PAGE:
|Fifteenth||Post War – assigned to Strategic Air Command:
5th Bombardment Wing: 1943-1945.
42nd Bombardment Wing: 1943.
47th Bombardment Wing:1944-1945.
49th Bombardment Wing: 1944-1945.
55th Bombardment Wing: 1944-1945.
304th Bombardment Wing: 1943-1945.
305th Bombardment Wing: 1943-1945.
306th Fighter Wing: 1944-1945.
307th Bombardment Wing: 1944.
|Twentieth||VII Fighter: 1945.
XX Bomber: 1944-1945.
XXI Bomber: 1944-1945.
|*US Strategic Air Forces in Europe||Originated as the Eight AF (VIII BC) on 19th Jan 1942, re-designated the US Strategic Air Forces in Europe (Eighth AF) Feb 22 1944.
VII Air Support: 1942-1943
VIII Bomber: 1942-1944
VIII Fighter: 1942-1944
Sources: Office of Air Force History Washington D.C. (1961) Maurer Maurer
10 thoughts on “Command Structure of the USAAF WWII”
I find some information in 301st BG web site. The bombardament of 8/11/1943 was particularly heavy. It killed 1000 civilians . This is the reason why i’m looking for more and detailed information. In particular pictures and flight plan.
I see. The best option then is if you know the individual sqns concerned, search for their dedicated websites. Often they have flight plans and photos on there.
All the mission on Terni (Italy), with photos, fly plan ect. In particular the most distructive was the one of 8/11/1943.
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I think you will need a specific book or document unless you search through different websites and records. Have a look at the links I sent, pull out the various missions you want and then go from there. You could try WordPress reader and search by key word maybe there is a blog about them. I presume you have tried Amazon / Google etc? Sadly I have very little on those operations myself.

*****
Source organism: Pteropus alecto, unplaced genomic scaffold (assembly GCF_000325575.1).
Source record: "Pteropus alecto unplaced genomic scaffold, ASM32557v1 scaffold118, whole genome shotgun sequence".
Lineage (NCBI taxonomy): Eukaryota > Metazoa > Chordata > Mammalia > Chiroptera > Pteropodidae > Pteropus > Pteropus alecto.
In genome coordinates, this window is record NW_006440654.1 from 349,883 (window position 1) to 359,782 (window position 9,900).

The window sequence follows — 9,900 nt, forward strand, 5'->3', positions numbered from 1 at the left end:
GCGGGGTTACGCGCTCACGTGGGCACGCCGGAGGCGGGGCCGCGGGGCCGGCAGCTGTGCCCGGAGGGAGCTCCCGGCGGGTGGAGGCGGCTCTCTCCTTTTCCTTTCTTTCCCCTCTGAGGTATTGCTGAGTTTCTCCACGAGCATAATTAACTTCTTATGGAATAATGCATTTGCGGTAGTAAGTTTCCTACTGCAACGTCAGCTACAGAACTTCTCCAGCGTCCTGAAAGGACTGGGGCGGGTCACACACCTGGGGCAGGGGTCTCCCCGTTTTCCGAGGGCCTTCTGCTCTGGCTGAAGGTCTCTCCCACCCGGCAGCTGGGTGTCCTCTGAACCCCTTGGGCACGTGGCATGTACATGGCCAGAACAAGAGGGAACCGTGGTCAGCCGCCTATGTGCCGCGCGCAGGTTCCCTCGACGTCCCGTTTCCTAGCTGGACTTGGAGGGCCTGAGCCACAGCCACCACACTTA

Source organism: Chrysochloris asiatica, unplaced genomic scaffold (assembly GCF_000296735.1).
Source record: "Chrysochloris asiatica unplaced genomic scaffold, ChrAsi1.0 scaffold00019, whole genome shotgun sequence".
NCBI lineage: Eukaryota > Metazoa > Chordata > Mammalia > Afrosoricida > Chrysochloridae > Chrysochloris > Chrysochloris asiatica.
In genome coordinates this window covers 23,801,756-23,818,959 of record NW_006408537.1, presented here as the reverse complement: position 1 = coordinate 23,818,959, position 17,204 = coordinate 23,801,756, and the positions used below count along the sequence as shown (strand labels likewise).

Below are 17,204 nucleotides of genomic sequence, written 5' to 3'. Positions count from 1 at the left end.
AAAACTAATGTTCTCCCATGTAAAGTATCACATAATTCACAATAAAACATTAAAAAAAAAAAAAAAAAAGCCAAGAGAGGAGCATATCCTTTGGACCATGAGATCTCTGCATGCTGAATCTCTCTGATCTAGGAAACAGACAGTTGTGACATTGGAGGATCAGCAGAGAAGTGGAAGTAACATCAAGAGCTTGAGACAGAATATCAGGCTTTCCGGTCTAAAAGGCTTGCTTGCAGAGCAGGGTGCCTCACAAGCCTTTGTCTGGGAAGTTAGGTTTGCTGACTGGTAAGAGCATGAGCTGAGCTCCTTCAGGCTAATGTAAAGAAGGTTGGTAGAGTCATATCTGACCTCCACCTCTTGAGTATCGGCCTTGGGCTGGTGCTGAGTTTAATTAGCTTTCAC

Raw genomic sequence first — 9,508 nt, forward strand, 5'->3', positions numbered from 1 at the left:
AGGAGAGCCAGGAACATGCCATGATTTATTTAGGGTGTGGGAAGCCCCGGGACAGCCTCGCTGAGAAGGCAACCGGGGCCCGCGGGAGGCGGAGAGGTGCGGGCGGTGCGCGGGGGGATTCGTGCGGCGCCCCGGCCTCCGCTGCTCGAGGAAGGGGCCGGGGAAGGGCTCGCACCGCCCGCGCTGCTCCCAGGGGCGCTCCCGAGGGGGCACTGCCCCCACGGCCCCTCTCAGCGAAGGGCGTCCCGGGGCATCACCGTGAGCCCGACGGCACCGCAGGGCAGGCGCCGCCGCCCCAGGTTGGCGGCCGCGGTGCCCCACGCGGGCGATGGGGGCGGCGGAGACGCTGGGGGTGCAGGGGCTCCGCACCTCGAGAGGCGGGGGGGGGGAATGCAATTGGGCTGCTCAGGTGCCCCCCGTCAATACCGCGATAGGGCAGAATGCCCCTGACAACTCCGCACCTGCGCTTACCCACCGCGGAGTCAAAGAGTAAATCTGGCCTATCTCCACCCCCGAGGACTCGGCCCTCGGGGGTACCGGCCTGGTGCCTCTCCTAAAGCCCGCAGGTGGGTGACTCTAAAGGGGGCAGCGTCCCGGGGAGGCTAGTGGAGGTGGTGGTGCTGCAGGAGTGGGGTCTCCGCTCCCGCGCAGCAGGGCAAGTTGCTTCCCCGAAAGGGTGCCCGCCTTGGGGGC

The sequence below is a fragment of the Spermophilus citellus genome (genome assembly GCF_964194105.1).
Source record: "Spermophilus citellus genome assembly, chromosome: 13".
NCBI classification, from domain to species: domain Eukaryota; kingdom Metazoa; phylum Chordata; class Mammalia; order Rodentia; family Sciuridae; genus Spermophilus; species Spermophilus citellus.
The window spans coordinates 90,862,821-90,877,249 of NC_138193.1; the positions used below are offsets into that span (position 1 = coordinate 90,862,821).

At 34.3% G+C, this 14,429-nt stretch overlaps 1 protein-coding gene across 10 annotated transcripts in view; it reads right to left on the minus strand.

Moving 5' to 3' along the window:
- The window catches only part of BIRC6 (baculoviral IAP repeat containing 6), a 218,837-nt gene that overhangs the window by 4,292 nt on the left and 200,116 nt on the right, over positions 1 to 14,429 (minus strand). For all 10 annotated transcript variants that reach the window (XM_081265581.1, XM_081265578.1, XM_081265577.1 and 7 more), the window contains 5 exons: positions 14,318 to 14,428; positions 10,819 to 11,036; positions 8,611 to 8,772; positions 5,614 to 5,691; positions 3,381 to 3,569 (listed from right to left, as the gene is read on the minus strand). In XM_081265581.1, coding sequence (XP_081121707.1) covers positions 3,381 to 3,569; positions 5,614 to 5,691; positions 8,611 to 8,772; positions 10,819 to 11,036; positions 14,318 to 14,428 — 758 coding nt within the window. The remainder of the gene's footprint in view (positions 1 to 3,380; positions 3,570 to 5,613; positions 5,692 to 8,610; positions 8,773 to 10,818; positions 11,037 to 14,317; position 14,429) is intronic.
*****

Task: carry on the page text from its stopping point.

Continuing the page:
How can i find the reports of bombing Italy in WWII?
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Is is particular ones you want or general missions? RAF or USAAF? As a start try here for USAAF missions
Click to access AFD-100525-035.pdf
This one will give RAF aircrew losses, search the database by place, squadron, name etc
and this one a time line of RAF operations.
finally for specific RAF records a little more complex try the U.K. national archives.
That should get you going. Once you have them try searching for specific squadrons / groups using whatever you have. I do not know of a single book that records them, try Amazon for that.
Hope it helps and you are able to find what you are looking for.
Wow Andy, that’s a very good informing post you’ve placed…another one I mean. You’re doing your research very well!
Thank you. It’s a very complicated project, units swap, get renamed disbanded and reformed. I’ve only scratched the surface here. The project goes on!
Andy, Another fine page created with dedication and patience at finding ways to help teach us how this all fit together during World War II. Thank you for taking all the time and effort to so carefully research and then to put it all together in an easy-to-understand table. Well done as always. Marcella
Thank tou. It has taken quite a bit of time to try and break it down. The last stage is proving to be a real challenge!